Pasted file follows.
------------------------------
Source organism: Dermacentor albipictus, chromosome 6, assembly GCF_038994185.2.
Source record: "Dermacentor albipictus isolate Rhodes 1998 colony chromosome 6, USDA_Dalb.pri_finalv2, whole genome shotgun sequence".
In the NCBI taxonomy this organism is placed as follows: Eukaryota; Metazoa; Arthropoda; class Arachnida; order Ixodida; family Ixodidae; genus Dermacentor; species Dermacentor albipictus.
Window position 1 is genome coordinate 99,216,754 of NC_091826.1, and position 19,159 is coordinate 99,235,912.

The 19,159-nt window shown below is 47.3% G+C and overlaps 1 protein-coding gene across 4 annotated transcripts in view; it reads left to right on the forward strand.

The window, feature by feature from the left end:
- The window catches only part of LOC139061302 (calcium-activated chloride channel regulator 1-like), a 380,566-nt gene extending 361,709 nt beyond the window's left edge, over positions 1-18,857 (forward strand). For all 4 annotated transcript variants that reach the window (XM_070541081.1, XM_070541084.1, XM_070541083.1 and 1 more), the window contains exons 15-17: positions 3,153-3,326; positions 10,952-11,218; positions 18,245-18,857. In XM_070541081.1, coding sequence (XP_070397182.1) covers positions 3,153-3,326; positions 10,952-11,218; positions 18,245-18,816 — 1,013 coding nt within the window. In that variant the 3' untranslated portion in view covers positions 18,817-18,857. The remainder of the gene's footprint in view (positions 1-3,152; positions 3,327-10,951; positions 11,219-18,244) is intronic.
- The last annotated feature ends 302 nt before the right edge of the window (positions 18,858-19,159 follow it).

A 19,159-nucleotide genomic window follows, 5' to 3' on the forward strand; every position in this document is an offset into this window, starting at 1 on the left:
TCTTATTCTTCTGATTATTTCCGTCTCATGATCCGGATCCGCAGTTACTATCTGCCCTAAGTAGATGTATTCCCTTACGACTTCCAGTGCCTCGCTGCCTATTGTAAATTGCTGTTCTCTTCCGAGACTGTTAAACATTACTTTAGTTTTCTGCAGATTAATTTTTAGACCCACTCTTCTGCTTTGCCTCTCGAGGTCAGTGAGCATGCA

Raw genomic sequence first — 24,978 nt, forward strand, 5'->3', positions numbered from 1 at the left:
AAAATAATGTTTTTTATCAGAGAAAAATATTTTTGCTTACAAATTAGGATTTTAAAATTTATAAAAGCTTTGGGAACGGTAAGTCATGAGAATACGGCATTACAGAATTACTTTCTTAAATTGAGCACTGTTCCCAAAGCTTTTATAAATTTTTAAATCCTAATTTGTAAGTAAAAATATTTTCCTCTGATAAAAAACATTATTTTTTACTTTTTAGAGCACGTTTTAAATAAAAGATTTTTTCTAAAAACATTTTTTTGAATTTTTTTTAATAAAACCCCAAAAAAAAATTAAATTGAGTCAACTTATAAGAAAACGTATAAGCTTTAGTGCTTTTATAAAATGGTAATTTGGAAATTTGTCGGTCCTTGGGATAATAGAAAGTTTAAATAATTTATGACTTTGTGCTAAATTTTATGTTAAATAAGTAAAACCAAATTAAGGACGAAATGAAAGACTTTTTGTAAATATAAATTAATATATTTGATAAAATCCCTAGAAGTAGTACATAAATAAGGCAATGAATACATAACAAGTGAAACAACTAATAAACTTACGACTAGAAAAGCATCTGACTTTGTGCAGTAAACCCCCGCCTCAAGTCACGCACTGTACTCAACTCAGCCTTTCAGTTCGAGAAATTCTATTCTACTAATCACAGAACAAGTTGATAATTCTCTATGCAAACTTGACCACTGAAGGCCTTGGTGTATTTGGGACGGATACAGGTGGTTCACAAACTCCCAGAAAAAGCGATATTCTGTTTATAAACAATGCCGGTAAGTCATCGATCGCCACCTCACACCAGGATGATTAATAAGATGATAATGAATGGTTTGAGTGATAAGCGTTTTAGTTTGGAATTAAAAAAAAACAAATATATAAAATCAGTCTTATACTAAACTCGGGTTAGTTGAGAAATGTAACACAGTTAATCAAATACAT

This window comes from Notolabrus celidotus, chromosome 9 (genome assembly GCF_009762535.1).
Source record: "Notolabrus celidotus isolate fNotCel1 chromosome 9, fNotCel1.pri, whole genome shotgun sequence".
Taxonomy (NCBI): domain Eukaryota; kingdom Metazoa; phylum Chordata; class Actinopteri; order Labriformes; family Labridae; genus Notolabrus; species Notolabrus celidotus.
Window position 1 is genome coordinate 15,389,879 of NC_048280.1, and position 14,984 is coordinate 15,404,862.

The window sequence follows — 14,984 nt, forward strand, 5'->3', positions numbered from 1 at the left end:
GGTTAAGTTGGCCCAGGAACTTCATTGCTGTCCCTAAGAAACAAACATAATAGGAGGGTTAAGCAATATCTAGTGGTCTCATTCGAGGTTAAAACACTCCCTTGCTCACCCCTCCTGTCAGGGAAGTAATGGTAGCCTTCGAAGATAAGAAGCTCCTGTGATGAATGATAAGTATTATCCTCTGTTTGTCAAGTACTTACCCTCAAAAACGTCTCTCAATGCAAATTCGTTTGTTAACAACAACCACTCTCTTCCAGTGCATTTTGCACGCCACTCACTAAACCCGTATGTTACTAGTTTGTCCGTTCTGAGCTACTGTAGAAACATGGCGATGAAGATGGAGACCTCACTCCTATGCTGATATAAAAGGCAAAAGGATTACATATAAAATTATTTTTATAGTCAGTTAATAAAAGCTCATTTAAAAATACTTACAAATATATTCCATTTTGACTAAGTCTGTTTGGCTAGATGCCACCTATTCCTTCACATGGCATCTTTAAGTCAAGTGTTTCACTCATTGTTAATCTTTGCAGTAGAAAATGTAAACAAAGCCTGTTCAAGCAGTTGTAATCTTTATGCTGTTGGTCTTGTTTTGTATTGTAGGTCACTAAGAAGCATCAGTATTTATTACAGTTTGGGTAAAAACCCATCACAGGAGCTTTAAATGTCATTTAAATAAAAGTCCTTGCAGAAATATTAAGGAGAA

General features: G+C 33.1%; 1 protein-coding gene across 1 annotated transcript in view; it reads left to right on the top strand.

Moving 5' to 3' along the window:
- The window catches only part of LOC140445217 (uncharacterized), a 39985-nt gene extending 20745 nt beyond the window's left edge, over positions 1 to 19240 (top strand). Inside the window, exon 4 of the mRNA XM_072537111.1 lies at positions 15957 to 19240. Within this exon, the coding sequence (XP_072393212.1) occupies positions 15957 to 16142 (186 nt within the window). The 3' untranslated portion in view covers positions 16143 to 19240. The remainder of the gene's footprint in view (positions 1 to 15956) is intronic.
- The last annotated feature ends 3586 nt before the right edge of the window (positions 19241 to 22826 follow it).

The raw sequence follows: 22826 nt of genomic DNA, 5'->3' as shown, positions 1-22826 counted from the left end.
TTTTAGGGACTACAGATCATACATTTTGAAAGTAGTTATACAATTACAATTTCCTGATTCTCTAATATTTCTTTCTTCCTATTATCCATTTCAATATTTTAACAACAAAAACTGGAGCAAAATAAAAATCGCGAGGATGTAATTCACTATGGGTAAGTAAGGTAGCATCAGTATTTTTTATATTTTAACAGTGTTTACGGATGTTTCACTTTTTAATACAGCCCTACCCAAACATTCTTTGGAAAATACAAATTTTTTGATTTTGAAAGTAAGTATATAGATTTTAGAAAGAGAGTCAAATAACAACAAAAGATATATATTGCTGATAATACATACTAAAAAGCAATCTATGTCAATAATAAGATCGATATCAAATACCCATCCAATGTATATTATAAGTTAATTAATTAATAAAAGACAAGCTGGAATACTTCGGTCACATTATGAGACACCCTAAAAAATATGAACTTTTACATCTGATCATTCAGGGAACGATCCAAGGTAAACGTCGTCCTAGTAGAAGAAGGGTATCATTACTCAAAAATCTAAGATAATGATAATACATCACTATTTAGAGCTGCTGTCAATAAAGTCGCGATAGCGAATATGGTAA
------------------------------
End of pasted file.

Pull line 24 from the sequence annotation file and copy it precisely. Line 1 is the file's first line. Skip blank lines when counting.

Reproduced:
TTTTAGGGACTACAGATCATACATTTTGAAAGTAGTTATACAATTACAATTTCCTGATTCTCTAATATTTCTTTCTTCCTATTATCCATTTCAATATTTTAACAACAAAAACTGGAGCAAAATAAAAATCGCGAGGATGTAATTCACTATGGGTAAGTAAGGTAGCATCAGTATTTTTTATATTTTAACAGTGTTTACGGATGTTTCACTTTTTAATACAGCCCTACCCAAACATTCTTTGGAAAATACAAATTTTTTGATTTTGAAAGTAAGTATATAGATTTTAGAAAGAGAGTCAAATAACAACAAAAGATATATATTGCTGATAATACATACTAAAAAGCAATCTATGTCAATAATAAGATCGATATCAAATACCCATCCAATGTATATTATAAGTTAATTAATTAATAAAAGACAAGCTGGAATACTTCGGTCACATTATGAGACACCCTAAAAAATATGAACTTTTACATCTGATCATTCAGGGAACGATCCAAGGTAAACGTCGTCCTAGTAGAAGAAGGGTATCATTACTCAAAAATCTAAGATAATGATAATACATCACTATTTAGAGCTGCTGTCAATAAAGTCGCGATAGCGAATATGGTAA